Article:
These steps must be accompanied by critical discourse within Arab society on the "conspiracy theories", for their constant emergence does not contribute to the Jewish population's trust and identification with Arab society's distress. The critical discourse should also address those voices that automatically object to almost every government initiative across the board, often without suggesting any practical alternatives: from the establishment of a Unit in the Israel Police dedicated to fighting crime in Arab society, through the weapon collection operations (to which the Arab communities have hardly responded), to the establishment of a unit of police officers disguised as Arabs or suggestions to involve the ISA in the fight against crime and violence while alleviating police procedures as part of the same effort.
The next stages will require a return to the lessons learned from 2000, and the repair of the disconnection that evolved between Arab society and the law enforcement and policing authorities. Such a step would require a "normalization" of relations between the Arab population and Israel Police, the deepening of mutual trust and collaboration between them, followed by the increased recruiting of Arab civilians to police ranks. The mended rift between the Arab population and Israel Police could serve as a basis for profound discerning and defining of the relations between Arab citizens and the Israeli government - an essential step that has not been taken since 1948.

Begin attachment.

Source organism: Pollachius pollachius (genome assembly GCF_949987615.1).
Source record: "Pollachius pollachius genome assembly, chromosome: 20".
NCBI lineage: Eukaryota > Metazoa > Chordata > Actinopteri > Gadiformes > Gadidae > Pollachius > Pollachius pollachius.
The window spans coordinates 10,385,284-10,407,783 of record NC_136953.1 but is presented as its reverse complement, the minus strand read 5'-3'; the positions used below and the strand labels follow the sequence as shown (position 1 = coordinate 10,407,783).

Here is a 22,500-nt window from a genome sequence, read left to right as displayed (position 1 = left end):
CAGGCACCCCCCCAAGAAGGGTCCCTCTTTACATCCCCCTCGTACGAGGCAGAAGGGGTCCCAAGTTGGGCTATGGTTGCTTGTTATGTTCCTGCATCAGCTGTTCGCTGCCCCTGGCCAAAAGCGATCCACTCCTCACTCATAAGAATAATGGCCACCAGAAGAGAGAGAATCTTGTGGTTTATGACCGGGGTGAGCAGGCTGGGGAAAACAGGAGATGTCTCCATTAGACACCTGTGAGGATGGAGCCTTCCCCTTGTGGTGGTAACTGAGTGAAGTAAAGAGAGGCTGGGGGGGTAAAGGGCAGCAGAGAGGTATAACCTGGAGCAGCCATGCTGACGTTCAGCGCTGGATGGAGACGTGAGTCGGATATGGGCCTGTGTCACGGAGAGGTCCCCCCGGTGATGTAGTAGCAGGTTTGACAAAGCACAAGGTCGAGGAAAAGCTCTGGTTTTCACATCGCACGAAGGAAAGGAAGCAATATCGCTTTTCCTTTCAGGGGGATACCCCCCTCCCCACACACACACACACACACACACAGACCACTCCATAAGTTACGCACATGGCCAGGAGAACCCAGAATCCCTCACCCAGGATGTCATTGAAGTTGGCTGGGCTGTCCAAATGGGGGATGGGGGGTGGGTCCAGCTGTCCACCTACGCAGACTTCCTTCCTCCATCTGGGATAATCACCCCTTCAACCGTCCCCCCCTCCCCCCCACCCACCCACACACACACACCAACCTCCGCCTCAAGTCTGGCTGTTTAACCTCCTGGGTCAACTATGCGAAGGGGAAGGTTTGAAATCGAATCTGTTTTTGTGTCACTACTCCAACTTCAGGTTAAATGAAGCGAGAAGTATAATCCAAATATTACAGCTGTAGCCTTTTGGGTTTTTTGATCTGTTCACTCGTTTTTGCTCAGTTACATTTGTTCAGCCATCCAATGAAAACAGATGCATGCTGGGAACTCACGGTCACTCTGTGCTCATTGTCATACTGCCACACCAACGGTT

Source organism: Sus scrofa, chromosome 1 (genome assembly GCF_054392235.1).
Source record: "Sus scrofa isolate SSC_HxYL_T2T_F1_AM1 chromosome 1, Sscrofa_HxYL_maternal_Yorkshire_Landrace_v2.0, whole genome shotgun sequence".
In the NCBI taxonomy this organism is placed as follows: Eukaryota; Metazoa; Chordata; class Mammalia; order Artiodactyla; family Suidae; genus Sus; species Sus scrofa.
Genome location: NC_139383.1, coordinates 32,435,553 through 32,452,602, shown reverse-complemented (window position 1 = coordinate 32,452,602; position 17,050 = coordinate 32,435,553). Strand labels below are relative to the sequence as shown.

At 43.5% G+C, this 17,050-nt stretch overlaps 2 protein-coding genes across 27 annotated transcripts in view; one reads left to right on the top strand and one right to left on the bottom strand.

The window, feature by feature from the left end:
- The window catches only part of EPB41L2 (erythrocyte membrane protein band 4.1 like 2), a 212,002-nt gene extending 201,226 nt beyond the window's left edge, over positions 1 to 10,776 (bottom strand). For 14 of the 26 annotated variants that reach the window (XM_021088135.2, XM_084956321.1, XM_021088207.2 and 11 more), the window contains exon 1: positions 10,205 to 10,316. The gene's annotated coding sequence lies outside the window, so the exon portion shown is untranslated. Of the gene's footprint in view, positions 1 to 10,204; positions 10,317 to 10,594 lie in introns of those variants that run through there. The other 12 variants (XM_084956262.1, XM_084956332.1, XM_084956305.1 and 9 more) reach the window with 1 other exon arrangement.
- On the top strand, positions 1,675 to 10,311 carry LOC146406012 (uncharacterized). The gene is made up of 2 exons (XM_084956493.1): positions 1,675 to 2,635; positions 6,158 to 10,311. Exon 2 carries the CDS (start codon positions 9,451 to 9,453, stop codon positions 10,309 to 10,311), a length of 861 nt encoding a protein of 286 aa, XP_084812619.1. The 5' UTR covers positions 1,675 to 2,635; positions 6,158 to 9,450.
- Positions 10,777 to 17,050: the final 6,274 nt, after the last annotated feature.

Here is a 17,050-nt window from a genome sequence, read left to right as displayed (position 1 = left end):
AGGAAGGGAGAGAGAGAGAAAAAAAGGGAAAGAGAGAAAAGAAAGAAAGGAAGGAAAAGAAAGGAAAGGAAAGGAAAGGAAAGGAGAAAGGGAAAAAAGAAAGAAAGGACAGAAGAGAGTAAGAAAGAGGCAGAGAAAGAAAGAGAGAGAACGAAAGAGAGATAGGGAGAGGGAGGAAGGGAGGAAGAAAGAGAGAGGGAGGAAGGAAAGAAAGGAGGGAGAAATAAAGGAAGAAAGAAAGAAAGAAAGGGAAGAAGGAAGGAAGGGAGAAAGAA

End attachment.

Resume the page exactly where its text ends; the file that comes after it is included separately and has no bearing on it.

See, in this context: Nohad Ali, Violence and crime in Israeli Arab society: "A state institution conspiracy" or "cultural criminality"? (Haifa: Haifa University, 2014) [Hebrew]; Noam Zussman, Yonatan Woodbridge, & Sami Miaari, Crime in Israel, with a focus on Arab Society: 1990 - 2010 (Jerusalem: The Israel Democracy Institute, 2016) [Hebrew]; How the Israel Police grapples with the possession of illegal weapons and shooting incidents in Arab as well as mixed communities: Audit and follow-up (Jerusalem: The office of the State Comptroller, 2021) [Hebrew];Jerry Almo-Capital, Crime and Violence among teens in Arab society (Jerusalem: The Knesset Research and Information Center, 2020) [Hebrew];Ahmad Sheikh Mohammed, Sausan Razek Marjiya, & Mohammed Khatib, A survey on violence in Palestinian society in Israel (Shfaram: The Galilee Society for Health Research and Services, 2019) [Hebrew and Arabic]; Nurit Yachimovich-Cohen, Data on crime in Arab society (Jerusalem: The Knesset Research and Information Center, 2020) [Hebrew]; Nurit Yachimovich-Cohen, Weapons offenses - Data and how the authorities are coping (Jerusalem: The Knesset Research and Information Center, 2021) [Hebrew].
Authored by Dr. Michael Milshtein, a senior researcher at the Institute for Policy and Strategy (IPS), Reichman University.